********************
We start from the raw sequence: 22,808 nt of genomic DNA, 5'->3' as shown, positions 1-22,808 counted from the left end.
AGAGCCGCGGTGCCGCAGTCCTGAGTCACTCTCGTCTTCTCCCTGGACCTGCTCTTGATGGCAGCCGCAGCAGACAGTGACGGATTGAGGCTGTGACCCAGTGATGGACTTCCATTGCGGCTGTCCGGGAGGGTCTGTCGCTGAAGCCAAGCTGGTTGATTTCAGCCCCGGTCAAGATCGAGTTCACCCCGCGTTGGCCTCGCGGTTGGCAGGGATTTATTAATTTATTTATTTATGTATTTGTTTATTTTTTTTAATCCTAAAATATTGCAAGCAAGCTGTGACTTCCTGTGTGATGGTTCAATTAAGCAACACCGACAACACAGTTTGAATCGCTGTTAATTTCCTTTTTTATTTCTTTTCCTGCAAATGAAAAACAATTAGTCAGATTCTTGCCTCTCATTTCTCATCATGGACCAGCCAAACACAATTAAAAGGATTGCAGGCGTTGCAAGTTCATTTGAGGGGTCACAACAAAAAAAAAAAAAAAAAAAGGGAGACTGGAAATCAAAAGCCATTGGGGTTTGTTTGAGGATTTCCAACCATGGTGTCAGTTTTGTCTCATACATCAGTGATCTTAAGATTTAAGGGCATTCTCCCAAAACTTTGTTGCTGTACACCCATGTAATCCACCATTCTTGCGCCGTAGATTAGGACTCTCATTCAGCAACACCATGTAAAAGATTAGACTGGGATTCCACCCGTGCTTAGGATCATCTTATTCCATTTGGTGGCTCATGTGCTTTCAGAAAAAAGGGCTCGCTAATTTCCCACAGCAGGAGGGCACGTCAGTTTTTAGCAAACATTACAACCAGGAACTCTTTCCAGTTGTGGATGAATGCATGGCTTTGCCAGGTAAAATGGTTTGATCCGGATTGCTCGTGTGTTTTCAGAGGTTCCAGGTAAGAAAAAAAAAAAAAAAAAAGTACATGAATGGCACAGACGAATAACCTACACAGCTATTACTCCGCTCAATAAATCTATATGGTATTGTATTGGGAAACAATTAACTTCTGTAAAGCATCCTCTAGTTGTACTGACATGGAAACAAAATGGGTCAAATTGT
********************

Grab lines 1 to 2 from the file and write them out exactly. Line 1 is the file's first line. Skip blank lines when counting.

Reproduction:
We start from the raw sequence: 22,808 nt of genomic DNA, 5'->3' as shown, positions 1-22,808 counted from the left end.
AGAGCCGCGGTGCCGCAGTCCTGAGTCACTCTCGTCTTCTCCCTGGACCTGCTCTTGATGGCAGCCGCAGCAGACAGTGACGGATTGAGGCTGTGACCCAGTGATGGACTTCCATTGCGGCTGTCCGGGAGGGTCTGTCGCTGAAGCCAAGCTGGTTGATTTCAGCCCCGGTCAAGATCGAGTTCACCCCGCGTTGGCCTCGCGGTTGGCAGGGATTTATTAATTTATTTATTTATGTATTTGTTTATTTTTTTTAATCCTAAAATATTGCAAGCAAGCTGTGACTTCCTGTGTGATGGTTCAATTAAGCAACACCGACAACACAGTTTGAATCGCTGTTAATTTCCTTTTTTATTTCTTTTCCTGCAAATGAAAAACAATTAGTCAGATTCTTGCCTCTCATTTCTCATCATGGACCAGCCAAACACAATTAAAAGGATTGCAGGCGTTGCAAGTTCATTTGAGGGGTCACAACAAAAAAAAAAAAAAAAAAAGGGAGACTGGAAATCAAAAGCCATTGGGGTTTGTTTGAGGATTTCCAACCATGGTGTCAGTTTTGTCTCATACATCAGTGATCTTAAGATTTAAGGGCATTCTCCCAAAACTTTGTTGCTGTACACCCATGTAATCCACCATTCTTGCGCCGTAGATTAGGACTCTCATTCAGCAACACCATGTAAAAGATTAGACTGGGATTCCACCCGTGCTTAGGATCATCTTATTCCATTTGGTGGCTCATGTGCTTTCAGAAAAAAGGGCTCGCTAATTTCCCACAGCAGGAGGGCACGTCAGTTTTTAGCAAACATTACAACCAGGAACTCTTTCCAGTTGTGGATGAATGCATGGCTTTGCCAGGTAAAATGGTTTGATCCGGATTGCTCGTGTGTTTTCAGAGGTTCCAGGTAAGAAAAAAAAAAAAAAAAAAGTACATGAATGGCACAGACGAATAACCTACACAGCTATTACTCCGCTCAATAAATCTATATGGTATTGTATTGGGAAACAATTAACTTCTGTAAAGCATCCTCTAGTTGTACTGACATGGAAACAAAATGGGTCAAATTGT